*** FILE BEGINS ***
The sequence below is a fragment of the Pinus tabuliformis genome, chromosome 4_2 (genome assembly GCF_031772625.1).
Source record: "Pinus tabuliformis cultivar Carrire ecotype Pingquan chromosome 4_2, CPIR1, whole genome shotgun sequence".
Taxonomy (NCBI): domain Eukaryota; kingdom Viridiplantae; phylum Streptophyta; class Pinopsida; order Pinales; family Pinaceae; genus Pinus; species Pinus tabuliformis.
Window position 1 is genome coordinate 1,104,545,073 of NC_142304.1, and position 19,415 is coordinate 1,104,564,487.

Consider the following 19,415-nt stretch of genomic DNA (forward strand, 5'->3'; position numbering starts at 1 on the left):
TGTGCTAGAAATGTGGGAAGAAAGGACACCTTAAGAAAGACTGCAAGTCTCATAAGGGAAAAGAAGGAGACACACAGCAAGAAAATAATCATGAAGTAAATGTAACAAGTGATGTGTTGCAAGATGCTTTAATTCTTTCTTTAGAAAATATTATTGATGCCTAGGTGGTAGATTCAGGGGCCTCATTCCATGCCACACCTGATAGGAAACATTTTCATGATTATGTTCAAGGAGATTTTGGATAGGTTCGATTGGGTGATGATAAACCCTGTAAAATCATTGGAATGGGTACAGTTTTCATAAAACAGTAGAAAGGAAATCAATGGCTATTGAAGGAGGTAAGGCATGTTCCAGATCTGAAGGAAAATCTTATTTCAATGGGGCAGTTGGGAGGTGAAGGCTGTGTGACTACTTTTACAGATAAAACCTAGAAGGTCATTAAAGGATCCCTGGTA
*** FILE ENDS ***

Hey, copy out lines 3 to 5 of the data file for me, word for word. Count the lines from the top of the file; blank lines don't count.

Taxonomy (NCBI): domain Eukaryota; kingdom Viridiplantae; phylum Streptophyta; class Pinopsida; order Pinales; family Pinaceae; genus Pinus; species Pinus tabuliformis.
Window position 1 is genome coordinate 1,104,545,073 of NC_142304.1, and position 19,415 is coordinate 1,104,564,487.

Consider the following 19,415-nt stretch of genomic DNA (forward strand, 5'->3'; position numbering starts at 1 on the left):